Win a 6 month supply of Huggies!
Join Huggies Club for your chance to win a 6 month supply of Huggies products as well as exclusive access to member benefits and offers.
Congratulations, you are now officially pregnant. Being 3 weeks pregnant means that one of your partner’s sperm and one of your eggs have combined and you are in the earliest of stages of pregnancy. If, by chance, you have released two eggs and they have both been fertilised, you will be pregnant with non-identical twins. You won’t know it though; all of this activity is going on deep within one of your fallopian tubes at a tiny, microscopic level. At 3 weeks pregnant, you are still a few weeks away from starting to feel the effects which pregnancy hormones will be going to have on your body.
The process of fusion between your egg and a single sperm takes around 24 hours. Only one sperm makes it through to the centre of the egg, although a lot battle it out to be the one and only. At the moment when one sperm is successful, the egg builds up a protective wall around itself to stop others from entering. Eventually, the other sperm give up trying. If one egg is fertilised by a single sperm and divides separately, identical twins are formed at this very early stage.
The newly fertilised egg is now officially called a zygote and it starts dividing into more and more cells, until around the 3rd day, when what was originally 2 cells, have now become 12. The zygote is still in the fallopian tube at this stage, though it is steadily finding its way down to the uterus where it will stay, hopefully for another 37 weeks or so. Little finger like projections of hair called cilia, line the fallopian tube and wave the zygote along to discourage it from settling in where it shouldn’t. It takes around 60 hours for the fertilised egg to weave its way down to the uterus, by which stage there are 60 cells, all with a predetermined job and a specialised function. The outer cells will form the placenta; the inner cells will form the baby.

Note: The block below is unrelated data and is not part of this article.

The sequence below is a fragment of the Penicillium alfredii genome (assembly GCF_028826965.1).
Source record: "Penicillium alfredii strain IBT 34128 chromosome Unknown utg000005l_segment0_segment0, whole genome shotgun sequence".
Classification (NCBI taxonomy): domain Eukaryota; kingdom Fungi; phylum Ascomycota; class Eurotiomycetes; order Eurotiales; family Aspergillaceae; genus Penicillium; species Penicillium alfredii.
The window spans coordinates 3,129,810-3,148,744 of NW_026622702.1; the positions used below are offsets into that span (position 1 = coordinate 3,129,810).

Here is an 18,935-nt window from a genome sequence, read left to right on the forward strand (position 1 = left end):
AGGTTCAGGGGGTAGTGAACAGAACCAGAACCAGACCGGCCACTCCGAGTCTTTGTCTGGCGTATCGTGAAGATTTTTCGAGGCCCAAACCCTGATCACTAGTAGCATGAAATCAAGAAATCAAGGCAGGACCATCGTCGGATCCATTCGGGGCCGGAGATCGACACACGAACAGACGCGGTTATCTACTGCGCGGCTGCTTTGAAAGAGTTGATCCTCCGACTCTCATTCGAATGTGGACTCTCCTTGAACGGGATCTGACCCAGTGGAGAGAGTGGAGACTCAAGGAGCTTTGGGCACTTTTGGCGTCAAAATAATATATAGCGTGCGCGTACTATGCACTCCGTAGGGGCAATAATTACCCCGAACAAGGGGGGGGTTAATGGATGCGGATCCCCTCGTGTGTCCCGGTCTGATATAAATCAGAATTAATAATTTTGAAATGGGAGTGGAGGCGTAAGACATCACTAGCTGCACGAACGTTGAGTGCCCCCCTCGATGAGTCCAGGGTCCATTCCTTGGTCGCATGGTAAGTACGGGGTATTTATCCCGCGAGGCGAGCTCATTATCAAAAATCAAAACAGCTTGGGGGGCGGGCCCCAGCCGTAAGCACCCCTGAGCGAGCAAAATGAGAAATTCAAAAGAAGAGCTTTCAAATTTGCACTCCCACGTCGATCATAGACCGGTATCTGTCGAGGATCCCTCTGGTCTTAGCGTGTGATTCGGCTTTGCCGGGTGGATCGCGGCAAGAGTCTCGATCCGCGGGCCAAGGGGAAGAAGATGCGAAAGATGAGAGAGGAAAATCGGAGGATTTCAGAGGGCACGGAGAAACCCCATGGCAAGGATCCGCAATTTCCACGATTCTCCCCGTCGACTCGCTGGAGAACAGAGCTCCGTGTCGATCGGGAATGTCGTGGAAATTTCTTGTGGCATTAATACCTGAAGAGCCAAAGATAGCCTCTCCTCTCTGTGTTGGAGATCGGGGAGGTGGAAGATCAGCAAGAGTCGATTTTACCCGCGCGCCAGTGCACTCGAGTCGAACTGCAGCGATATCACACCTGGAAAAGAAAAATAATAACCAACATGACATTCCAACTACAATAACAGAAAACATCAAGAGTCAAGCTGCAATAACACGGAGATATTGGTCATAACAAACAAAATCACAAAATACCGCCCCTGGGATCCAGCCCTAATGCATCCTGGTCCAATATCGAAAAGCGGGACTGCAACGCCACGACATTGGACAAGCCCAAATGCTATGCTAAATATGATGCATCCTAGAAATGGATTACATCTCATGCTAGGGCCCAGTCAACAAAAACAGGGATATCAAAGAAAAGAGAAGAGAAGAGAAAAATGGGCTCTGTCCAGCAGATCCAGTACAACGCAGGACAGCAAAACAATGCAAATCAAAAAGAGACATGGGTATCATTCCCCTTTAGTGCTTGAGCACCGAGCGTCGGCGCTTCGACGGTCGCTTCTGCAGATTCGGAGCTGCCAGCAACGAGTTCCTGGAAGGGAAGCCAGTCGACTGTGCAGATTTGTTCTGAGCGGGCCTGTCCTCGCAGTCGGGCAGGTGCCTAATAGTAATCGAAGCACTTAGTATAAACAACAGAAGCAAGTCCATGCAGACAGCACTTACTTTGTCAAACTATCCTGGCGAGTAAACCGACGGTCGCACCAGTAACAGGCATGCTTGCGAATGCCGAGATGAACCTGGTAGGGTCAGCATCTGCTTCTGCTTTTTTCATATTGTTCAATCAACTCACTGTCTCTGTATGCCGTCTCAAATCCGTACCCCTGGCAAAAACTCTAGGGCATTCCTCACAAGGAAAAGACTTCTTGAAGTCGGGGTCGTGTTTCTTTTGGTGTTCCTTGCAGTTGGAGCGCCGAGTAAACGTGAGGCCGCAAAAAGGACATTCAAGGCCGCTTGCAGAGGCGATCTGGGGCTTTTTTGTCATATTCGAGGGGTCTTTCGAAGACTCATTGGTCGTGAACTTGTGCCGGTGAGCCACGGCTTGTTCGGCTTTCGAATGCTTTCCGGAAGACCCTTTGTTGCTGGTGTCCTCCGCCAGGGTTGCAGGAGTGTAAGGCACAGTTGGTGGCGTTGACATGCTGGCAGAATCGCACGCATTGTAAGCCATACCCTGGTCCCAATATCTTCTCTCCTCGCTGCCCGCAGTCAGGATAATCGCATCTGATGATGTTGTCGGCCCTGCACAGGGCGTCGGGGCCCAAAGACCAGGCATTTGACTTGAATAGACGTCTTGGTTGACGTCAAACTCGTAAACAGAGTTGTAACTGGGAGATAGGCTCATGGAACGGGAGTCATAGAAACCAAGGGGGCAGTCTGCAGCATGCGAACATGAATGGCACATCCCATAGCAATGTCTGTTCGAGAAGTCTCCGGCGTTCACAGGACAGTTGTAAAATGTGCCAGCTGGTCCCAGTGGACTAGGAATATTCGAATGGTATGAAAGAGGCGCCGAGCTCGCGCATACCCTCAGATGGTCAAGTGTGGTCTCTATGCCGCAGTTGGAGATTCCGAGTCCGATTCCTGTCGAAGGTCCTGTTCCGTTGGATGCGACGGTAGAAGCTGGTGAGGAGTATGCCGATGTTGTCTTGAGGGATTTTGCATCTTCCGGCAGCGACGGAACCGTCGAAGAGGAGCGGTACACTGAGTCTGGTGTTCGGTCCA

Around a week after the egg has been fertilised in the fallopian tube, it embeds in the lining of the uterus. By now, there are 100 cells bunched together and it is called a blastocyst. At this early point, the pregnancy hormone Human Chorionic Gonadotrophin is produced and it is this hormone which can be detected in your urine or blood when a pregnancy test is done. If the signals to keep producing HCG aren’t received, the lining of the uterus isn’t needed and is shed in your next period.
Now, let’s see what happens in week 4 when implantation of the fertilised egg occurs.
Your baby's due date: January 30 - February 11, 2016